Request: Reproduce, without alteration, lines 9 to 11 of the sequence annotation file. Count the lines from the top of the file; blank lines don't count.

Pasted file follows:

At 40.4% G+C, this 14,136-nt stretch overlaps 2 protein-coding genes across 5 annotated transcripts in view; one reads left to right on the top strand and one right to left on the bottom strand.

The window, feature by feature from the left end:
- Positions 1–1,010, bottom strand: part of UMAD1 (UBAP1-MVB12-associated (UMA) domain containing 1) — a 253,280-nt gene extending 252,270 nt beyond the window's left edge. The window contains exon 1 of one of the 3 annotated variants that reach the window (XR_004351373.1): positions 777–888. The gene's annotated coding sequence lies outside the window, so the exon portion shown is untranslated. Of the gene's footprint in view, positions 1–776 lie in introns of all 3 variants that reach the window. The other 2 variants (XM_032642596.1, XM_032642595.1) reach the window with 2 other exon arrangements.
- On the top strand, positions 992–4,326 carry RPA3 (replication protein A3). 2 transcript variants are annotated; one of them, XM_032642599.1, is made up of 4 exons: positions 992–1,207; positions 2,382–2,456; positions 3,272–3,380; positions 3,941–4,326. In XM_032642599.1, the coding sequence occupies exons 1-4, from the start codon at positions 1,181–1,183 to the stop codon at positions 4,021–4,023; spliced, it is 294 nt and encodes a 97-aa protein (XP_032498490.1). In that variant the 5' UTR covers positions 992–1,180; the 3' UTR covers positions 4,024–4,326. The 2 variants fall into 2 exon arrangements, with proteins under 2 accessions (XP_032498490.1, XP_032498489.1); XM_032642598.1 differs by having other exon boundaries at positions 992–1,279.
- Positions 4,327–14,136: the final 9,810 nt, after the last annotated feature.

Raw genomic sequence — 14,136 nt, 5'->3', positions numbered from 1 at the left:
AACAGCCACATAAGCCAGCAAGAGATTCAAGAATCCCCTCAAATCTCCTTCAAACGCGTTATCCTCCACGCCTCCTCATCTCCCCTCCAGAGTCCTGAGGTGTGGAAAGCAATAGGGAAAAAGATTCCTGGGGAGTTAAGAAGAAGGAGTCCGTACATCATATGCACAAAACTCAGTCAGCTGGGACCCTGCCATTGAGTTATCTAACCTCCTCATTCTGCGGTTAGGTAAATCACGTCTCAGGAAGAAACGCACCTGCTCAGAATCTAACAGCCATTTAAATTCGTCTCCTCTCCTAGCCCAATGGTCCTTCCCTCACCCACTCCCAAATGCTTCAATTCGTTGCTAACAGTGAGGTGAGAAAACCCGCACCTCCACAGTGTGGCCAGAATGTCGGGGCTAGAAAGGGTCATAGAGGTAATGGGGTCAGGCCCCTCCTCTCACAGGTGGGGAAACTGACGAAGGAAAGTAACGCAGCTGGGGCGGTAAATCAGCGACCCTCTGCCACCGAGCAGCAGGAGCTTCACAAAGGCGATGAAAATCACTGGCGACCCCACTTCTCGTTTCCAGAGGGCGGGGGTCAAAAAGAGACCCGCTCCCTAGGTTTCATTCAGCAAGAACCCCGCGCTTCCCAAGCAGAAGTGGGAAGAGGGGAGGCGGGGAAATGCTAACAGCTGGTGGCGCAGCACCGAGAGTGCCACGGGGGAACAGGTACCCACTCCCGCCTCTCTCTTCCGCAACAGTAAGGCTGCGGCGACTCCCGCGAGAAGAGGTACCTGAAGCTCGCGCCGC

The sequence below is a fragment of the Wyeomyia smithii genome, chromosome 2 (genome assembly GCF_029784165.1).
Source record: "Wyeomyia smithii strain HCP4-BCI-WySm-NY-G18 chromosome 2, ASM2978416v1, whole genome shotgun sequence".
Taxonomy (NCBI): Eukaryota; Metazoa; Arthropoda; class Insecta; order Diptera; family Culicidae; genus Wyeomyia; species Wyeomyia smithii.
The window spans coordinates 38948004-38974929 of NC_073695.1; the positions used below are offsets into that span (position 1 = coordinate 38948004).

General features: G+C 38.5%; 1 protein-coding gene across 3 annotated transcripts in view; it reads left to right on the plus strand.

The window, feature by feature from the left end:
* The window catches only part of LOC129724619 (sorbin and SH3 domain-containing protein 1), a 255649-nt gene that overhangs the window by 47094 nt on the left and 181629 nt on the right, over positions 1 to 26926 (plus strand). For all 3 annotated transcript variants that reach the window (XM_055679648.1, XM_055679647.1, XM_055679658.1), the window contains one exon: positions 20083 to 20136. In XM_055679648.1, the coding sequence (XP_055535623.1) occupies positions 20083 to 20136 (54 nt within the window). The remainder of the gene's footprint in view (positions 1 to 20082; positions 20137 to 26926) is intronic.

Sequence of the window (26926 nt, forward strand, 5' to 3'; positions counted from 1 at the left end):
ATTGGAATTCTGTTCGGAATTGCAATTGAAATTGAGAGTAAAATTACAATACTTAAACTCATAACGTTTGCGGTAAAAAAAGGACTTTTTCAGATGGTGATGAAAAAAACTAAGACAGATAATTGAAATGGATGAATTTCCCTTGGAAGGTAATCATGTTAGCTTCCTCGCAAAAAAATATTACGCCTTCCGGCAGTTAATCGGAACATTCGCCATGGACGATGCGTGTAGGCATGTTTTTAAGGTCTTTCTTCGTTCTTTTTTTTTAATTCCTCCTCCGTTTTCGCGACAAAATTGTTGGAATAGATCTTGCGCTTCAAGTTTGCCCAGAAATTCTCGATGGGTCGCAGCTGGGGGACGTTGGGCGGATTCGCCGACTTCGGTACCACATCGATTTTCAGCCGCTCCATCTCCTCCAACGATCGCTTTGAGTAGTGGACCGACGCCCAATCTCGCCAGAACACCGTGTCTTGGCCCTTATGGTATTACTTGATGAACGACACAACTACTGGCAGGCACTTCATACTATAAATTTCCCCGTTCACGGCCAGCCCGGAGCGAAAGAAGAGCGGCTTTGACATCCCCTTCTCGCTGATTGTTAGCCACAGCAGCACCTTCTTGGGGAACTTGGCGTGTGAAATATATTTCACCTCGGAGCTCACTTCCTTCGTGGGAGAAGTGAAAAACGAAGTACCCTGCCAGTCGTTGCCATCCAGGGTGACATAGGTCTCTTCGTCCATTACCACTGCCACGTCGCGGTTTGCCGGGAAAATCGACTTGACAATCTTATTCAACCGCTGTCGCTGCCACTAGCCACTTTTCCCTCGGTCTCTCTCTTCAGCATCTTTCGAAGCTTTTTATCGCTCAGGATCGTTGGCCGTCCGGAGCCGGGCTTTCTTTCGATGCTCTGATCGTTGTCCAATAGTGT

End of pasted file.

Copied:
Source record: "Wyeomyia smithii strain HCP4-BCI-WySm-NY-G18 chromosome 2, ASM2978416v1, whole genome shotgun sequence".
Taxonomy (NCBI): Eukaryota; Metazoa; Arthropoda; class Insecta; order Diptera; family Culicidae; genus Wyeomyia; species Wyeomyia smithii.
The window spans coordinates 38948004-38974929 of NC_073695.1; the positions used below are offsets into that span (position 1 = coordinate 38948004).